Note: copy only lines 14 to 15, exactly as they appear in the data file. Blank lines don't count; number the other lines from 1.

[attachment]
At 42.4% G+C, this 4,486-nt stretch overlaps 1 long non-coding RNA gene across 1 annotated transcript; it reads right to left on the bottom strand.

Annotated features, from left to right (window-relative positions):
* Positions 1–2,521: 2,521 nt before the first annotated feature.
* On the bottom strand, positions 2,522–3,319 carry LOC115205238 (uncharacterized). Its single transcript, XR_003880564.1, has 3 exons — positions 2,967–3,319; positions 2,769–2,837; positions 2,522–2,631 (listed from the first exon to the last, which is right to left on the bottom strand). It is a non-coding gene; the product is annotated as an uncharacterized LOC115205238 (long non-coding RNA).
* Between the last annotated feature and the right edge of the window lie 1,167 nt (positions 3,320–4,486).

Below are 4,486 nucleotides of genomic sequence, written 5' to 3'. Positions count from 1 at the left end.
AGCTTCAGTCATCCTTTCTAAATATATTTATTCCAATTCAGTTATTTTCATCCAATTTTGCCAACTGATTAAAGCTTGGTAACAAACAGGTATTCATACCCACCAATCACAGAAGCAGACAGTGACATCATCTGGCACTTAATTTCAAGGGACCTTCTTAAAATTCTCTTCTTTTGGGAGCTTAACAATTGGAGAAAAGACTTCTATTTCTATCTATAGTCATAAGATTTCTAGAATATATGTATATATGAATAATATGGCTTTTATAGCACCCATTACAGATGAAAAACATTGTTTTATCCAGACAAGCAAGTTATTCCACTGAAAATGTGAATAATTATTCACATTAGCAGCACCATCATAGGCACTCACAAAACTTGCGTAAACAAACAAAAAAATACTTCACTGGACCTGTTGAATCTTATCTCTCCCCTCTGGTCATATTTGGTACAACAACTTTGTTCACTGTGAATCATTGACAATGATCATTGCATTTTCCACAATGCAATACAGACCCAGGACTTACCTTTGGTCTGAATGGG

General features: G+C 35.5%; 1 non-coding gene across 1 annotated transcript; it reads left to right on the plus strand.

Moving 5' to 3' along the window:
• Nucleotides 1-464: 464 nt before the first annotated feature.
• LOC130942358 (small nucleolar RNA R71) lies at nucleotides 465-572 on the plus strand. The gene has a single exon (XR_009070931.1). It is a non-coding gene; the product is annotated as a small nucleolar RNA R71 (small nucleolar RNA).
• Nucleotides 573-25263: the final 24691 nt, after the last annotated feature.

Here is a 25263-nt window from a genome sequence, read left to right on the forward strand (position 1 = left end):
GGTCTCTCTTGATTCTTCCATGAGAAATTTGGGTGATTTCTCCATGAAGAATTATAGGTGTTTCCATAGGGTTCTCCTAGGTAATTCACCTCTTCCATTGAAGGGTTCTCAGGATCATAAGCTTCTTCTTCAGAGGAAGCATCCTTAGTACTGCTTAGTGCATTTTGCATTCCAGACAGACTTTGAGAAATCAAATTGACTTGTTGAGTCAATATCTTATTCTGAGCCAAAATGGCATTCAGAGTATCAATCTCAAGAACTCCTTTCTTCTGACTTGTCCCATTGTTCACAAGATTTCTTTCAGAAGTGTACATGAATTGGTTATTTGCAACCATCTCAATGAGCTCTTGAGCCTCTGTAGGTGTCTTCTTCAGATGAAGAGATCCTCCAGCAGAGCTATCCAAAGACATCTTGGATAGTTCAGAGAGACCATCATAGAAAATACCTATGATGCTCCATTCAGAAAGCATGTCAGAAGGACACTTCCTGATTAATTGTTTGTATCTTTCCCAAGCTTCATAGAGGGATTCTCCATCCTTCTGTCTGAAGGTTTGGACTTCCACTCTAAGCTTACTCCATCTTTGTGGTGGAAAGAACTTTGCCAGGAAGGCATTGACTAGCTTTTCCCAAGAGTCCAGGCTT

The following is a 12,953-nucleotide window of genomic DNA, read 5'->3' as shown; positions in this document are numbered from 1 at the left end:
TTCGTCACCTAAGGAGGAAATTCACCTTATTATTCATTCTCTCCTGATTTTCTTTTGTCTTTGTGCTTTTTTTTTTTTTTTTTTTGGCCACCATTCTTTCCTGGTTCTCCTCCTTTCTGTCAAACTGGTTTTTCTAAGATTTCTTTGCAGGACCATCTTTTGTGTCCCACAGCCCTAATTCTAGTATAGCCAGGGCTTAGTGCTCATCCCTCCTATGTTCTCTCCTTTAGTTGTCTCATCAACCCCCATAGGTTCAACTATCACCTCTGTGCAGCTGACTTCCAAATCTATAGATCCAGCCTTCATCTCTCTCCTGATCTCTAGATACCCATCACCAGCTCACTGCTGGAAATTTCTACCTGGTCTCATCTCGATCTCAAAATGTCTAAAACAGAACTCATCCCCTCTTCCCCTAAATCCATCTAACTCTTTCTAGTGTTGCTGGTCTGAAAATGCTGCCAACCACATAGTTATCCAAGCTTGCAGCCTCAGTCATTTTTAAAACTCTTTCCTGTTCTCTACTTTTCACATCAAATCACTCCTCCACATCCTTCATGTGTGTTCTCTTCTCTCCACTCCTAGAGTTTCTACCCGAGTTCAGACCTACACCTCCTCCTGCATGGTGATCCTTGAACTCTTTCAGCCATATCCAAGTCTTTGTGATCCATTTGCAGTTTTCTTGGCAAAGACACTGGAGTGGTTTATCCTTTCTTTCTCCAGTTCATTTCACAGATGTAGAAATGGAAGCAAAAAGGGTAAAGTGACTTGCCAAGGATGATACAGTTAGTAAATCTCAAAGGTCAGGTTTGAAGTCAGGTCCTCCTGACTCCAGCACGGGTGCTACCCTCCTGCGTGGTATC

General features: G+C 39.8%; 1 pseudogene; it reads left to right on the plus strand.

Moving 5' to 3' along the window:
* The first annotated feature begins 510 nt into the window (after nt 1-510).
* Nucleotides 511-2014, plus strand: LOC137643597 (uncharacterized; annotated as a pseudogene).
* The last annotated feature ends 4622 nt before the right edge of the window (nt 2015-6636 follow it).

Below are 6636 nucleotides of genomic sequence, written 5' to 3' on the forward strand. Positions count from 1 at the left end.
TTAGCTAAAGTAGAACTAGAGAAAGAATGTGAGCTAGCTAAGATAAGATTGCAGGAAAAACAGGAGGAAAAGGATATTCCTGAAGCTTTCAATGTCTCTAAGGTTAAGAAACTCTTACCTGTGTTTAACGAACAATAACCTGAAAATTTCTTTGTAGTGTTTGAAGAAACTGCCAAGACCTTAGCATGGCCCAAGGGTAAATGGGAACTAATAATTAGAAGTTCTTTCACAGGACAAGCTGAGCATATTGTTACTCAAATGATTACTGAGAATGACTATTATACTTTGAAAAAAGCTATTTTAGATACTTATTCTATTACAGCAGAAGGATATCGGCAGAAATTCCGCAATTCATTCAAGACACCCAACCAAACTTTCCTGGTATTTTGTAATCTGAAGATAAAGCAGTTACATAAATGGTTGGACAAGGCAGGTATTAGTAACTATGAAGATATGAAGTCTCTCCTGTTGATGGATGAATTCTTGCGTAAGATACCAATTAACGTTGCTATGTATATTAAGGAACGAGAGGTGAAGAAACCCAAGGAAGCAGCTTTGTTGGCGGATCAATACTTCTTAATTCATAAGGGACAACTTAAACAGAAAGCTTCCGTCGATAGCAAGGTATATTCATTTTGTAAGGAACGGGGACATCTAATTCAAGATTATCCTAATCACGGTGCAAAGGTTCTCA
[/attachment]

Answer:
GGTCTCTCTTGATTCTTCCATGAGAAATTTGGGTGATTTCTCCATGAAGAATTATAGGTGTTTCCATAGGGTTCTCCTAGGTAATTCACCTCTTCCATTGAAGGGTTCTCAGGATCATAAGCTTCTTCTTCAGAGGAAGCATCCTTAGTACTGCTTAGTGCATTTTGCATTCCAGACAGACTTTGAGAAATCAAATTGACTTGTTGAGTCAATATCTTATTCTGAGCCAAAATGGCATTCAGAGTATCAATCTCAAGAACTCCTTTCTTCTGACTTGTCCCATTGTTCACAAGATTTCTTTCAGAAGTGTACATGAATTGGTTATTTGCAACCATCTCAATGAGCTCTTGAGCCTCTGTAGGTGTCTTCTTCAGATGAAGAGATCCTCCAGCAGAGCTATCCAAAGACATCTTGGATAGTTCAGAGAGACCATCATAGAAAATACCTATGATGCTCCATTCAGAAAGCATGTCAGAAGGACACTTCCTGATTAATTGTTTGTATCTTTCCCAAGCTTCATAGAGGGATTCTCCATCCTTCTGTCTGAAGGTTTGGACTTCCACTCTAAGCTTACTCCATCTTTGTGGTGGAAAGAACTTTGCCAGGAAGGCATTGACTAGCTTTTCCCAAGAGTCCAGGCTT

The following is a 12,953-nucleotide window of genomic DNA, read 5'->3' as shown; positions in this document are numbered from 1 at the left end: